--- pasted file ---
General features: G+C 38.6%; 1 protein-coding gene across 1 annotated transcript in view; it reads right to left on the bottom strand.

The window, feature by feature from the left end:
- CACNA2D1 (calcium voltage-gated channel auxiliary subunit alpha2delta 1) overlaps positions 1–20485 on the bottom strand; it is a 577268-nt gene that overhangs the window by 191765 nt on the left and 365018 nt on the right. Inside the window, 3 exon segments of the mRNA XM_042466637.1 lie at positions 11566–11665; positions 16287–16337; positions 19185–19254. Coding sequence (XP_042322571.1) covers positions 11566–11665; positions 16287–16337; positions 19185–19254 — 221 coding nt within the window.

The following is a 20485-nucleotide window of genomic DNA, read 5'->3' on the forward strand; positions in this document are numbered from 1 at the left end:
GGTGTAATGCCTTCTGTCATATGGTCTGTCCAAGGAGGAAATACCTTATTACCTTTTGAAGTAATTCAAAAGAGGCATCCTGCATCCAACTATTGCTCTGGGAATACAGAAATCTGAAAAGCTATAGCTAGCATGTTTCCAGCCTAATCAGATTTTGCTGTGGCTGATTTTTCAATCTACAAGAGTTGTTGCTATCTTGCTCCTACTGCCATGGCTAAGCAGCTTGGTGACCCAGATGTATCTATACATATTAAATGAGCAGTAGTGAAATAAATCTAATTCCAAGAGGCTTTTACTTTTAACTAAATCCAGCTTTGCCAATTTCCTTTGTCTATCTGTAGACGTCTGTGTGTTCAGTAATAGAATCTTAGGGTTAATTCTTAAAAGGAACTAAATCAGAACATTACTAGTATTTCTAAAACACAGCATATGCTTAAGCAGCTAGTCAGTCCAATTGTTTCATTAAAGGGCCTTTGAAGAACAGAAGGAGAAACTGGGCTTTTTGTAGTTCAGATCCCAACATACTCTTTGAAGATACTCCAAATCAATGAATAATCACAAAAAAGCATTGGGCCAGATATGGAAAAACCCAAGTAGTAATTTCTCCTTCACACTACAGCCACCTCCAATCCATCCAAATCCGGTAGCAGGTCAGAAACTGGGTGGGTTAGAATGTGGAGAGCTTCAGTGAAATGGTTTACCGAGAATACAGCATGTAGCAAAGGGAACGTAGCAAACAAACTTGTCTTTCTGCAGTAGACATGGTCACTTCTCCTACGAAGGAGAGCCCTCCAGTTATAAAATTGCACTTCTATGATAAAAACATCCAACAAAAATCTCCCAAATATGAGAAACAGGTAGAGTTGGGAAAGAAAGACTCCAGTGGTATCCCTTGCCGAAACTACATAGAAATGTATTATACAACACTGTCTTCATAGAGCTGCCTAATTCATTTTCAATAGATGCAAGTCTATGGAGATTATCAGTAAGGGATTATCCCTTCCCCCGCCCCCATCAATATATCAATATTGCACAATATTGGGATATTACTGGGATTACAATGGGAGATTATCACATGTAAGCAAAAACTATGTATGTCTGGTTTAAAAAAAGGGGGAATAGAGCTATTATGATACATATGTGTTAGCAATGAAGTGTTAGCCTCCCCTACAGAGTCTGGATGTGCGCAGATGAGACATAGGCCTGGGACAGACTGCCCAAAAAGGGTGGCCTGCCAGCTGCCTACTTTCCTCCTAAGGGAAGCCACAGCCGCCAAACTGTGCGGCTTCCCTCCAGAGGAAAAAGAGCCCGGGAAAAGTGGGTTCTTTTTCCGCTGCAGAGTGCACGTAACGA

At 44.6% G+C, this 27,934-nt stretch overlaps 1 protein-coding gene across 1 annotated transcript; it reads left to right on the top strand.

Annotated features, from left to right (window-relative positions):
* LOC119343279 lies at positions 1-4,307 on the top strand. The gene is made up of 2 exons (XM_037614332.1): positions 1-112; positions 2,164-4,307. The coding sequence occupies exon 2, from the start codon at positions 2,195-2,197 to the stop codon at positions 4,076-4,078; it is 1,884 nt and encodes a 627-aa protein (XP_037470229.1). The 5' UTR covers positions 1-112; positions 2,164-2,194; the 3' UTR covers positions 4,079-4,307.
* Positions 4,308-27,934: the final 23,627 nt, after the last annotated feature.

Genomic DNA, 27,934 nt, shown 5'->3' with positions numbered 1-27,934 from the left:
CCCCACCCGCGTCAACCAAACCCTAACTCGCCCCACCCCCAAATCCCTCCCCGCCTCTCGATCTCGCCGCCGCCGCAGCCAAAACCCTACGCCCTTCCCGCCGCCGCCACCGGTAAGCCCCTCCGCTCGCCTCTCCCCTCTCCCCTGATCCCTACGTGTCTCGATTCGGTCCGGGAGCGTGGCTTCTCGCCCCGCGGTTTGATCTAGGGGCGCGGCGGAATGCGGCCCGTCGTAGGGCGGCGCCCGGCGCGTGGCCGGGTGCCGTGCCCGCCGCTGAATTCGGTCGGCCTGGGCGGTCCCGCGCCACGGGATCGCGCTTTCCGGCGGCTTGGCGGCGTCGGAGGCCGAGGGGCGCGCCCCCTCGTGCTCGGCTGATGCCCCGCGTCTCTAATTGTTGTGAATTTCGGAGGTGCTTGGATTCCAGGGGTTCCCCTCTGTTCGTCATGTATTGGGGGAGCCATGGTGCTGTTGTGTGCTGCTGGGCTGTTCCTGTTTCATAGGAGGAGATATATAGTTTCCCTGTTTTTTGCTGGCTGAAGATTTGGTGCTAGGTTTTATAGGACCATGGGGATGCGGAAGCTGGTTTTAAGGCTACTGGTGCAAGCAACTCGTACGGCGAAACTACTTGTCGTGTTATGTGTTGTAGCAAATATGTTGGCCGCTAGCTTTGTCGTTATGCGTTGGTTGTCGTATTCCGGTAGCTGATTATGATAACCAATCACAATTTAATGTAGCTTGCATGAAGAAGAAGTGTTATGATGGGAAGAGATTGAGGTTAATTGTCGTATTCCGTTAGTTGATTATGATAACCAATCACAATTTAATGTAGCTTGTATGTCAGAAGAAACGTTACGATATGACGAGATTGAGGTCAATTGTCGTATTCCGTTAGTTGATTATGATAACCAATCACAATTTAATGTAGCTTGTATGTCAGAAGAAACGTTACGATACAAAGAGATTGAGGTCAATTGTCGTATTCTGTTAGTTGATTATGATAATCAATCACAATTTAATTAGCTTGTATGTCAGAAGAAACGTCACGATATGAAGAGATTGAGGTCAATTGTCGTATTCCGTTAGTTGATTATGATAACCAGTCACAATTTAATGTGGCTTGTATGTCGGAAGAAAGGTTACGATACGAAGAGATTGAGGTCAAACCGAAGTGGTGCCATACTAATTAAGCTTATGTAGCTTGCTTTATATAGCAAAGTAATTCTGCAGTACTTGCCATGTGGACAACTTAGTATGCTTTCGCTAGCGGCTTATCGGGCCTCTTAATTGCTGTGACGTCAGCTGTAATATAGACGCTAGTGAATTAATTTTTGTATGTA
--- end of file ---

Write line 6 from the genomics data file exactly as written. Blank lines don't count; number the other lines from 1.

At 44.6% G+C, this 27,934-nt stretch overlaps 1 protein-coding gene across 1 annotated transcript; it reads left to right on the top strand.